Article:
Half of all teens will be involved in an automotive crash and motor vehicle crashes are the leading cause of death for 14- to 18-year-olds, according to the National Safety Council. Even though driving is the biggest threat to teenagers, only one in four parents identify hazardous driving or car crashes as their strongest safety concern.
National Teen Driver Safety Week is being honored Oct. 18-24 by the National Safety Council. Get the facts about teen driving and share some of the grim statistics with your teen.
AMERICAN INSURANCE wants to share some tips to reduce the potential of a crash. Here's a video from the National Highway Traffic Safety Administration with some helpful information to remind our teenagers how to drive safe.
Some tips to keep in mind as you talk with your teenagers about safe driving habits are:
- No Drinking and Driving. Set a good example by not driving after drinking. Remind your teen that drinking before the age of 21 is illegal, and alcohol and driving should never mix, no matter your age.
- Buckle Up. Every Trip. Every Time. Lead by example. If you wear your seat belt every time you’re in the car, your teen is more likely to follow suit. Remind your teen that it’s important to buckle up on every trip, no matter how far or how fast.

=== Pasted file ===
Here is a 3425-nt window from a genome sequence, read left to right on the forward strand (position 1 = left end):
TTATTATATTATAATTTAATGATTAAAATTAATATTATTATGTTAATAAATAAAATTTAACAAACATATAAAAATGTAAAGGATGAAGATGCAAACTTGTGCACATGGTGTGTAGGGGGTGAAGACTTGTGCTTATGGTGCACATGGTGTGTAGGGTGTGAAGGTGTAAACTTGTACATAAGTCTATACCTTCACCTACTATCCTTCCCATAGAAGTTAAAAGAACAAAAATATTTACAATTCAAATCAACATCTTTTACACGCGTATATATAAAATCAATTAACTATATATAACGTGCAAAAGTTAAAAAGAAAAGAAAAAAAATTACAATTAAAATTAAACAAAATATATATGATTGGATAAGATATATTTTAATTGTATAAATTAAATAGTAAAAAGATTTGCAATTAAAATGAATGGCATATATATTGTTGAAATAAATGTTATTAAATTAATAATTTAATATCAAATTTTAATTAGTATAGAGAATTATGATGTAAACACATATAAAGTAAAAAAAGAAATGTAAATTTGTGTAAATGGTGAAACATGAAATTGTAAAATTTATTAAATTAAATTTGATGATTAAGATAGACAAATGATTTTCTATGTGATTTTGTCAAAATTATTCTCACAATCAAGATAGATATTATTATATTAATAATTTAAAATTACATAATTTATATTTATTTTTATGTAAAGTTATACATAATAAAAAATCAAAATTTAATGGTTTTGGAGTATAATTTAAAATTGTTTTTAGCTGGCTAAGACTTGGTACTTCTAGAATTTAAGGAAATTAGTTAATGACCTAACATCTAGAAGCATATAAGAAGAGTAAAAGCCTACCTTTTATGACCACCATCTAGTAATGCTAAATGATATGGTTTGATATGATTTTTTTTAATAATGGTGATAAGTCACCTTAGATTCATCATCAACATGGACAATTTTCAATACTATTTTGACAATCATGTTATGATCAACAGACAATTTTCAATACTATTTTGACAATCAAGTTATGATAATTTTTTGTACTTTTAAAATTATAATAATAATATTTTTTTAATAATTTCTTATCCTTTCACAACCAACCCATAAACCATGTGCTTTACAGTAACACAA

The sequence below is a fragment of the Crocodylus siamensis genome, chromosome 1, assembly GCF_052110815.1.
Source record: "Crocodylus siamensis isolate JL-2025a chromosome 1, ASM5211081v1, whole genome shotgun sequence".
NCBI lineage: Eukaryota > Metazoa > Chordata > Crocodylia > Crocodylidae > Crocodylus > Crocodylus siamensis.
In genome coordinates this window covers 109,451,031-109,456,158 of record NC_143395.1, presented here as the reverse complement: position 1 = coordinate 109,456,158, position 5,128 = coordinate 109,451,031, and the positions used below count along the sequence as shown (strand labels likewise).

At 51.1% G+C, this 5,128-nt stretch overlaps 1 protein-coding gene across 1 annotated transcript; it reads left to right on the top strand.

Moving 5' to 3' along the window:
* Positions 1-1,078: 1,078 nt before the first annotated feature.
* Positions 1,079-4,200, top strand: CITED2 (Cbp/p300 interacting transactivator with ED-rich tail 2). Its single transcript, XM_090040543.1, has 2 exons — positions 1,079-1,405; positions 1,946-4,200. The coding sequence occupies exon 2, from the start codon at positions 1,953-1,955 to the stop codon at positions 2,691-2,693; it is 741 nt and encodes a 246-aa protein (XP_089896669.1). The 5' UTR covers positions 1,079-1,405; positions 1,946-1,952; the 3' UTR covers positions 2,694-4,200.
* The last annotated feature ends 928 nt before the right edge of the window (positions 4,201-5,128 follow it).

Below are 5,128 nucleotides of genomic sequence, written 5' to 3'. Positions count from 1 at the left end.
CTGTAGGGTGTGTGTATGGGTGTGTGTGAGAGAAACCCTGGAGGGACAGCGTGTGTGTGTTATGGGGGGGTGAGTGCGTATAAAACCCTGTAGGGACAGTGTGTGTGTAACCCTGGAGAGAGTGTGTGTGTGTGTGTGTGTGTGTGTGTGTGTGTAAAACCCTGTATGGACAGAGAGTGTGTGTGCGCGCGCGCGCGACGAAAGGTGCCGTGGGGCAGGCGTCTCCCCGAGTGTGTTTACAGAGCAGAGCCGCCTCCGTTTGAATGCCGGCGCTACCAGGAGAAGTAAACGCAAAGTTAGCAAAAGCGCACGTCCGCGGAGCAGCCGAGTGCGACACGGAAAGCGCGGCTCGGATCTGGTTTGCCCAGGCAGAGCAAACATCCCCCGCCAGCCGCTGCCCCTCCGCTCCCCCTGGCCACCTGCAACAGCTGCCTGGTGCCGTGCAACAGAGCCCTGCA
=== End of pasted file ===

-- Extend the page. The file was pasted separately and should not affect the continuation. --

- Put It Down. One Text or Call Could Wreck It All. Remind your teen about the dangers of texting or dialing while driving, and that the phone is off-limits when they are on the road. It’s equally important to model safe driving habits for your teen—you shouldn’t text and drive either.
- Stop Speeding Before It Stops You. Drive the speed limit and require your teen to do the same. Explain that every time your speed doubles, your stopping distance quadruples.
- No More Than One Passenger at Any Time. With each passenger in the vehicle, your teen’s risk of a fatal crash goes up. Check your State’s Graduated Driver Licensing (GDL) law before your teen takes to the road; it may prohibit any passengers.
- (Courtesy National Highway Traffic Safety Association Talking Points)